This last position is particularly troublesome. The Obama administration has dropped the ‘global war on terror’ or GWOT meme, now apparently redefining it as ‘overseas contingency operations’ (see more here and here, courtesy of Jon Stewart and the Daily Show). But the substance of the position is still the same, and we have still heard no explanation why this conflict is an armed conflict in the sense of IHL, outside the undisputed (and limited) non-international armed conflicts in Afghanistan, Iraq, and perhaps Pakistan. As was acknowledged at an excellent panel on closing Guantanamo at the ASIL meeting last week, this question is of fundamental importance, with wide-ranging implications on issues such as detention or targeted killings, and it still remains unresolved.
Unresolved, that is, if observed from a purely US perspective. No other state, not even the United States’ closest allies, has adopted the idea of a global, transnational armed conflict with terrorist groups, and I won’t even mention the ICRC. Even within the academia it is mainly (perhaps even exclusively) US authors who entertain the notion of a global armed conflict with Al-Qaeda. Why then hasn’t this practically universal rejection of the global armed conflict idea, coupled with the fact that there is simply no fighting, no armed violence, happening outside the limited areas mentioned above, resulted in a change in the US position?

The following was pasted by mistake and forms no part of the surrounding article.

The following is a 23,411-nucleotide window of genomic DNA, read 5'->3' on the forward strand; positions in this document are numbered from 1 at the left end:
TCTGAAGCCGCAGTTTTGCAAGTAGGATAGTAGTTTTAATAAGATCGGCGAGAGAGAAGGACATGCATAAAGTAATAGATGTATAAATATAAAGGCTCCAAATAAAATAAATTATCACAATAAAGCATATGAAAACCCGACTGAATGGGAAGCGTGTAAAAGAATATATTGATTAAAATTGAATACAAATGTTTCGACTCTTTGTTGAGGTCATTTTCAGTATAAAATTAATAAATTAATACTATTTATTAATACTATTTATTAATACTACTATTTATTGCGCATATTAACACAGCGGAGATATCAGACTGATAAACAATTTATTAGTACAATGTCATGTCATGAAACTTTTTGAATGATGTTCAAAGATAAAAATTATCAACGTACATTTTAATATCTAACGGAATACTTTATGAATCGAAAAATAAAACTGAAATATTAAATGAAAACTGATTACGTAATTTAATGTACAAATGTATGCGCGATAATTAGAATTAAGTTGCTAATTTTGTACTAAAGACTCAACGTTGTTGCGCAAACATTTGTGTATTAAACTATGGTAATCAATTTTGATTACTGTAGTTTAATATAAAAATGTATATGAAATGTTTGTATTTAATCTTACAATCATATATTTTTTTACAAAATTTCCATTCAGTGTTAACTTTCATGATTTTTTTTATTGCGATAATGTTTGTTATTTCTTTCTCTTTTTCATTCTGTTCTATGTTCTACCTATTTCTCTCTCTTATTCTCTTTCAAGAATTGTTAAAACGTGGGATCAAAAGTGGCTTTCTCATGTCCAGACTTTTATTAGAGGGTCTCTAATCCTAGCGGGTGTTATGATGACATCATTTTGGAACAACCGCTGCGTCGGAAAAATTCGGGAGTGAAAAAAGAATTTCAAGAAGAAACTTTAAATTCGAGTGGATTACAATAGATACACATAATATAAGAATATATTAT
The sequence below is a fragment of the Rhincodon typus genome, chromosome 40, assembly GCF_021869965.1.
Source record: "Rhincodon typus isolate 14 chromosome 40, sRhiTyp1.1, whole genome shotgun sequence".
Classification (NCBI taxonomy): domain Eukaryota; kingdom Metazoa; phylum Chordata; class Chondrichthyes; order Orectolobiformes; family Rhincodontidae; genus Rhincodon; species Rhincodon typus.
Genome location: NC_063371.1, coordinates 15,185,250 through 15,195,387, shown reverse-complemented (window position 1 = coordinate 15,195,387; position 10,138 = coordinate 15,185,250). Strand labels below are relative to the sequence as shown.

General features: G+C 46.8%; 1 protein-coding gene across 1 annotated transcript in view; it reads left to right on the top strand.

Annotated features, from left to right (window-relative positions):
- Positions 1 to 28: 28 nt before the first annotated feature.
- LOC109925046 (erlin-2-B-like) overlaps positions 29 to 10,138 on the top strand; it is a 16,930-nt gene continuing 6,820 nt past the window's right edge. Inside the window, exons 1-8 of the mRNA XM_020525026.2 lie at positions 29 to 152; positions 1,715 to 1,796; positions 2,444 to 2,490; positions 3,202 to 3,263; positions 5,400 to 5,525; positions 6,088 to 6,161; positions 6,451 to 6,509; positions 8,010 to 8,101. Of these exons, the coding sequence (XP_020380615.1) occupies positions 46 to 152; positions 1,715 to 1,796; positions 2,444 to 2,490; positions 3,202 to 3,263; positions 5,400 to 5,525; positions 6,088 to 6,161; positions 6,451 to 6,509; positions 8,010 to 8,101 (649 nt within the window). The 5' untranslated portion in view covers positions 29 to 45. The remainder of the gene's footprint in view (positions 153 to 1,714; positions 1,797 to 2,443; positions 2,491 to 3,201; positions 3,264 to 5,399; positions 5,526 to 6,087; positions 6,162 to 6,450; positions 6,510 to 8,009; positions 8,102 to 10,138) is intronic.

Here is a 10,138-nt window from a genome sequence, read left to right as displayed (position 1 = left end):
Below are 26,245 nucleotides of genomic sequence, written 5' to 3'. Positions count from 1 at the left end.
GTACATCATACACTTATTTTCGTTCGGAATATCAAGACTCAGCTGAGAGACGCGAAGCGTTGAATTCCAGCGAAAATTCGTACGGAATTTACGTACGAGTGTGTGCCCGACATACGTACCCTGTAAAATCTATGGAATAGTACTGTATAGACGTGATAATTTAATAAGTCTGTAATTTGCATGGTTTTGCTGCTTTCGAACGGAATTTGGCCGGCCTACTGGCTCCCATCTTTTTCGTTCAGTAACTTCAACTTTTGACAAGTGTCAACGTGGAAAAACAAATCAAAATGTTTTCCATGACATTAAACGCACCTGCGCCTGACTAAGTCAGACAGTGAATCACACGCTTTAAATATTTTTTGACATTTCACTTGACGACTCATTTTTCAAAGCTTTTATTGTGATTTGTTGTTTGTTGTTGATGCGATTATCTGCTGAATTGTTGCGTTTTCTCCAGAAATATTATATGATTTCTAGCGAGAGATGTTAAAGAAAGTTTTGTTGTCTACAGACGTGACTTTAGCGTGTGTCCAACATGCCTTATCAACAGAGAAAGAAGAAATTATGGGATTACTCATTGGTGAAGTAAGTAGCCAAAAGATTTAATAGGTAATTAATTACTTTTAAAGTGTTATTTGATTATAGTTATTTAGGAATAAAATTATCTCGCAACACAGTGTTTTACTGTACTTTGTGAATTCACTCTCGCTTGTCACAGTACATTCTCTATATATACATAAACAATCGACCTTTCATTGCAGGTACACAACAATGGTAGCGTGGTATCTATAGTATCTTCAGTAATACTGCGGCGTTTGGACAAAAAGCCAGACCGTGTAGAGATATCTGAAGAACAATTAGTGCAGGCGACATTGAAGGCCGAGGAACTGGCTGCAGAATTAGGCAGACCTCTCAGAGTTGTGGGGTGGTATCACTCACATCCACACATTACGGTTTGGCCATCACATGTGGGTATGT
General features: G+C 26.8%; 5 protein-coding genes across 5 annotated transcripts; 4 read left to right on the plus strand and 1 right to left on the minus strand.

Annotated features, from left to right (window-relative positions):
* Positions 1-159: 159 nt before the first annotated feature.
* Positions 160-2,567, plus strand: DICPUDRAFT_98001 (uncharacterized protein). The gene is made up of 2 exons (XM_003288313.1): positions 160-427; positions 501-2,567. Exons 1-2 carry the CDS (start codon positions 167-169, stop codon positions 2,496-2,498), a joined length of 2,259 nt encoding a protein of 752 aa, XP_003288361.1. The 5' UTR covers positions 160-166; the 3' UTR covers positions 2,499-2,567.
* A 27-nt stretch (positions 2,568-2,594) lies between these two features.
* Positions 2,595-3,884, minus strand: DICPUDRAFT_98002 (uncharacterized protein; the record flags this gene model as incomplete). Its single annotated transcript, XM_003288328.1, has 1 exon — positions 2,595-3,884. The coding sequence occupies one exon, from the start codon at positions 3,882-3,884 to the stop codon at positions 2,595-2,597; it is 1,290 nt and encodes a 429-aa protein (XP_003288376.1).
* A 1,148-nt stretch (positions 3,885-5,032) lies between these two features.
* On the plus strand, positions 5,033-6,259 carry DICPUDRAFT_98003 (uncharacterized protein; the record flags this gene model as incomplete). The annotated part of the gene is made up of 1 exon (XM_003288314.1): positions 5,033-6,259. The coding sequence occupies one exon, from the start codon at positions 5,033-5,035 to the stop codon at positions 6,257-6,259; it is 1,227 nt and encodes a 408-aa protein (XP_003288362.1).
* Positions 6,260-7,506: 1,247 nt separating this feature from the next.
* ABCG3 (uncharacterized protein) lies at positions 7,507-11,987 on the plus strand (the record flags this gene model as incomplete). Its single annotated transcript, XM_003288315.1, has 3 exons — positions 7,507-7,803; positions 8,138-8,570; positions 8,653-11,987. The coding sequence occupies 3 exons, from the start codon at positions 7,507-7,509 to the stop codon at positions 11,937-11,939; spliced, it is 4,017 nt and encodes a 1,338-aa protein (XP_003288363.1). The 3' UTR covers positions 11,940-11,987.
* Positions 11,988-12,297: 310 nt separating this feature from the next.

The answer to this question of course depends on what actor in the US we are talking about. From the administration’s point of view, it is not in its interest to reject a theory which affords it significant flexibility, for which the previous administration has paid most of the political price, and which has not met with much hostility in the US Supreme Court. From the standpoint of the US international legal academia, however, the answer is more complicated, and at least two-fold.